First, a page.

NORTH AFRICA: Tobruk: The eyes of the world have focused since April on this dusty, sand-blown seaport, much of it lying in ruins after four months of bombardment. In Berlin, the Göbbels propaganda machine has delighted in calling the Australian garrison “rats caught in a trap”. It was not long before the Aussies themselves took up the title and were calling themselves “the Rats of Tobruk.”
They beat off one massive German assault and have remained a major thorn in the flesh for Rommel, who desperately needs Tobruk’s port facilities to ease his heavily-stretched supply lines. Despite the Luftwaffe’s nightly bombings - the record so far is 21 raids between dusk and dawn - the real hazards for the garrison are boredom and monotony of a diet of bully beef, tinned stew and canned fruit supplemented by vitamin tablets. The local water, rationed to six pints a day per man, tastes foul.
For all the air-raids and frequent long-range bombardments, morale is good in Tobruk. The Aussies make their own bawdy stage entertainments, and their local newspaper Tobruk Truth, is printed each morning using BBC news.
Although the siege continues, night-time ferries have nonetheless brought in some supplies, and the Australians were delighted last night when Polish, British, South African and Indian troops broke through to join them after a daring naval operation in darkness.
CANADA: Minesweepers HMCS Fort William, Kenora and Milltown laid down Port Arthur, Ontario. (Dave Shirlaw)
U.S.A.: President Franklin D Roosevelt announces that the U.S. is ferrying combat aircraft via Brazil and Africa to the British in the Near East. The company that will ferry the aircraft is Pan American Air Ferries, a subsidiary of Pan American World Airways. This activity resulted from a meeting between Juan Trippe, the head of PanAm, and British Prime Minister Winston Churchill in London in June 1941. Over dinner, Churchill asked if PanAm could fly aircraft and supplies to Cairo, Egypt, to counter the Germans in North Africa. On his return to the U.S., Trippe met with President Roosevelt and was told to set up the routes across Africa as soon as possible; the U.S. Government also provided money to assist in this effort. Pan American Air Ferries was established on 24 July 1941, all available pilots were hired, and the operation began shortly thereafter. (Jack McKillop)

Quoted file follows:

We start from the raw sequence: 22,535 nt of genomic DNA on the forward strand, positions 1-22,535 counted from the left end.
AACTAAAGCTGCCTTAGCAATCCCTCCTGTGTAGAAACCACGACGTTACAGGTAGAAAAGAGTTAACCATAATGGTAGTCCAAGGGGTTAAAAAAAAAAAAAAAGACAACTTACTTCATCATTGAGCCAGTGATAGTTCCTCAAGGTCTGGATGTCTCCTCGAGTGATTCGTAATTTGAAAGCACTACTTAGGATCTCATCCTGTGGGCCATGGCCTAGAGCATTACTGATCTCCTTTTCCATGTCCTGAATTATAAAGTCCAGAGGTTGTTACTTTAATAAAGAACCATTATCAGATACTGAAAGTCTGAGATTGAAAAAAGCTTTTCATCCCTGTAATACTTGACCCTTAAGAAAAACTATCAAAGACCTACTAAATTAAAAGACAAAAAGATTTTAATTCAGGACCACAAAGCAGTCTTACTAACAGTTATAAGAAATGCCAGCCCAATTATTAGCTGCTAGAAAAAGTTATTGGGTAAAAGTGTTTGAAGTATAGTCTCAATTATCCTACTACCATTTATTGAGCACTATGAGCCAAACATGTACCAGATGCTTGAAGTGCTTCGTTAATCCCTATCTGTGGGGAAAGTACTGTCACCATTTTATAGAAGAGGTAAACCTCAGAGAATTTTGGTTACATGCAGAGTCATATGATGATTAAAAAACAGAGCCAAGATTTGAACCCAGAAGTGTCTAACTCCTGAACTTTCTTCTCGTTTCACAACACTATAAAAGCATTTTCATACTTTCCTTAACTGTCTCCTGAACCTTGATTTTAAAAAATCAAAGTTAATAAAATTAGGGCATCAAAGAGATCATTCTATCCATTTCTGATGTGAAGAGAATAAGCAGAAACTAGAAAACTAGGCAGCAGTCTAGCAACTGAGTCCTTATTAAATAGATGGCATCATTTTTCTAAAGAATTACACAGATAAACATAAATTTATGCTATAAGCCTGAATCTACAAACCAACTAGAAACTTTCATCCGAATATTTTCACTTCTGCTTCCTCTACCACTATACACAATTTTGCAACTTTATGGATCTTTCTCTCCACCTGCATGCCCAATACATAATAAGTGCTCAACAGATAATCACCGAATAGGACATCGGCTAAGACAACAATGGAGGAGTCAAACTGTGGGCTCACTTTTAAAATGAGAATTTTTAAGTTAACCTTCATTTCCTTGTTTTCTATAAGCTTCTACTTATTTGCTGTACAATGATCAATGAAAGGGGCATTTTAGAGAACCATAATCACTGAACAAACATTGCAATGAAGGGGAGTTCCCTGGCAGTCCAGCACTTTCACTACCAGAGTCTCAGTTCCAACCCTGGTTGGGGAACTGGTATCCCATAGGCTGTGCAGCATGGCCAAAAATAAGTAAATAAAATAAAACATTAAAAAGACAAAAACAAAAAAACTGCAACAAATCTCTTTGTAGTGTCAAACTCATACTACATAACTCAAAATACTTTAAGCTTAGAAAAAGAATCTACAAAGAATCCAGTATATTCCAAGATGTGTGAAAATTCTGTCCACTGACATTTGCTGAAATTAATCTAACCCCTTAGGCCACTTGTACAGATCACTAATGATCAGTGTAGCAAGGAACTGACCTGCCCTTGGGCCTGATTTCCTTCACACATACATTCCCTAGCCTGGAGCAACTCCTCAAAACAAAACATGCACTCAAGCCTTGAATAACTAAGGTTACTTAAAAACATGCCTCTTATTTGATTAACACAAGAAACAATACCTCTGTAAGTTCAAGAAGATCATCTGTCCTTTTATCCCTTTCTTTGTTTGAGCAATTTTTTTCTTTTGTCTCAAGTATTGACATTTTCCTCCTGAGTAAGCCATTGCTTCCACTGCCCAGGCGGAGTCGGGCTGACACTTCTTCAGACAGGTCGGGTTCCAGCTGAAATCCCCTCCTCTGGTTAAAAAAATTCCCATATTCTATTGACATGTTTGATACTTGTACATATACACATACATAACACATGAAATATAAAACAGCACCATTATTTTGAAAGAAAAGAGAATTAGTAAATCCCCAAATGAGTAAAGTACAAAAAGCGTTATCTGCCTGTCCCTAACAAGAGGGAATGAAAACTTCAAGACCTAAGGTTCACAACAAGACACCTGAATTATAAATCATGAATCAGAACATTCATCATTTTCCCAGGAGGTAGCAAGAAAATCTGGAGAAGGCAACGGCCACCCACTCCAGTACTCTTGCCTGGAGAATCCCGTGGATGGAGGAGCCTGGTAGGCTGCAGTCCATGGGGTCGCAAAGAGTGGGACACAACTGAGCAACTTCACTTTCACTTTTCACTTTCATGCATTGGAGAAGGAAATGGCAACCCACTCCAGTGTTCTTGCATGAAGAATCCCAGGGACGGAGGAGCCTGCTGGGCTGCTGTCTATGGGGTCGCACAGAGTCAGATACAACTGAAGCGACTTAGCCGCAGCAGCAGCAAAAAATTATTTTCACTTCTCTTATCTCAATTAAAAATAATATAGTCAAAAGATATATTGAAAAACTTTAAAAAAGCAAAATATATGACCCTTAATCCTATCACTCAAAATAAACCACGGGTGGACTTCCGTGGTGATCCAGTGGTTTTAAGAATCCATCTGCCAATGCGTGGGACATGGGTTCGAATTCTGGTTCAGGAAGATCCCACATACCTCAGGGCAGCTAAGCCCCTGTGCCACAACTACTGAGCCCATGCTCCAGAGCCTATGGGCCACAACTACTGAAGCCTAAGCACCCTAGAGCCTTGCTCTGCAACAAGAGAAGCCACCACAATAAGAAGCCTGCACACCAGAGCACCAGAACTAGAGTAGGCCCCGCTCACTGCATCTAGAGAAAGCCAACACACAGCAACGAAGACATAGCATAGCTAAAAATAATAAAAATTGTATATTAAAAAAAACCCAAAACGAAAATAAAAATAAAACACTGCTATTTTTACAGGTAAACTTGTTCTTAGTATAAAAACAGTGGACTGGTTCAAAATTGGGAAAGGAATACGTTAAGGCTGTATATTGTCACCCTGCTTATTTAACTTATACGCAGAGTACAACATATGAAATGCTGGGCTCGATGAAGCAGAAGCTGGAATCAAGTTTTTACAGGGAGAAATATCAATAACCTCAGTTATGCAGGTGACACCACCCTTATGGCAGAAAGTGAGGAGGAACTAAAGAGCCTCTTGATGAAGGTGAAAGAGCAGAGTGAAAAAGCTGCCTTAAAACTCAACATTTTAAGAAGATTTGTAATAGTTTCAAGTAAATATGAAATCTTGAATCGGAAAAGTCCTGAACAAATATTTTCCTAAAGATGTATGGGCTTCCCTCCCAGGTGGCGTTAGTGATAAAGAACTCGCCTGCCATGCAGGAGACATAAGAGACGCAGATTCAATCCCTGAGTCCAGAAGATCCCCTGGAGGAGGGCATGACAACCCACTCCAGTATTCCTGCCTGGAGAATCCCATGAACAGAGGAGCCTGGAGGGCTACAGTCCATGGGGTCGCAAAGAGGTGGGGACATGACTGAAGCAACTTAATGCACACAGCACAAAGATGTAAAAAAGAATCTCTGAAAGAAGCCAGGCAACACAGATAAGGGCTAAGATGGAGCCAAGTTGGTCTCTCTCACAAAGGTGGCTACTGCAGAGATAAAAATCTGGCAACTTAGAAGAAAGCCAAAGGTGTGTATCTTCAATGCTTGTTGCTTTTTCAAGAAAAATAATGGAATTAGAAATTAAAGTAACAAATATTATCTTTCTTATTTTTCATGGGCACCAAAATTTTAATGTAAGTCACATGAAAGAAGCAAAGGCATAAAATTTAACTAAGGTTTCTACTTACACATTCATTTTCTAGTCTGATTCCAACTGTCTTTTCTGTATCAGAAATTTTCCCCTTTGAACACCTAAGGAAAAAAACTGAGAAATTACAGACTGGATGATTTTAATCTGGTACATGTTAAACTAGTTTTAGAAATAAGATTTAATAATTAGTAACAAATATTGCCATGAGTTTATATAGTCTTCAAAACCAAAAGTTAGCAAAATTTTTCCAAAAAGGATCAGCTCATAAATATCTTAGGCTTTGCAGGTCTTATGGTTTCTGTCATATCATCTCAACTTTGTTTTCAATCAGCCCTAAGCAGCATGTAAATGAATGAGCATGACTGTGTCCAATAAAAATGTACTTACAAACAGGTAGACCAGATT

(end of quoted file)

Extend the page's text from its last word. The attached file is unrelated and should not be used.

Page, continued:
The government tasks the U.S. Coast Guard with enforcing laws to protect war-lanes in Alaskan waters. (Jack McKillop)
Destroyer USS Badsworth is commissioned. (Dave Shirlaw)
BRAZIL: A Panair do Brasil Lockheed 18-10 Lodestar, msn 18-2083, registered PP-PBD, crashes near Sao Paulo; all 8 aboard the aircraft are killed. (Jack McKillop)
ATLANTIC OCEAN: At 0250 U-38 sank the unescorted SS Longtaker. Hitting her in the bow and amidships. (Dave Shirlaw)
"Many Jews who had escaped the ghettos and camps volunteered to fight Nazis and Fascists.
Some 5000 joined the Polish Second Corps, formed in Russia in 1941, while about 30,000 others enlisted in the British Army.
Both groups later saw combat in Italy.
Here, Arab and Jewish recruits, composing the Auxiliary Military Pioneer Corps of the British Army, march side by side during a training exercise in Palestine."
"The most important Resistance group in Occupied France was the FFI (Free French Insurgency), whose troops are pictured.
Commanded by General Charles de Gaulle, the Free French opposed recognition of the Vichy regime, a puppet government established by the Nazis.
The FFI coordinated much of the resistance activity within Occupied France and established an army that would participate in the approaching reconquest of Europe."
I was just reading on wiki that the crew of the Robin Moor spent 2 weeks on a few lifeboats before being rescued.
Not much in this one - a shot down the top of a girl’s swimsuit and the statue in Paris.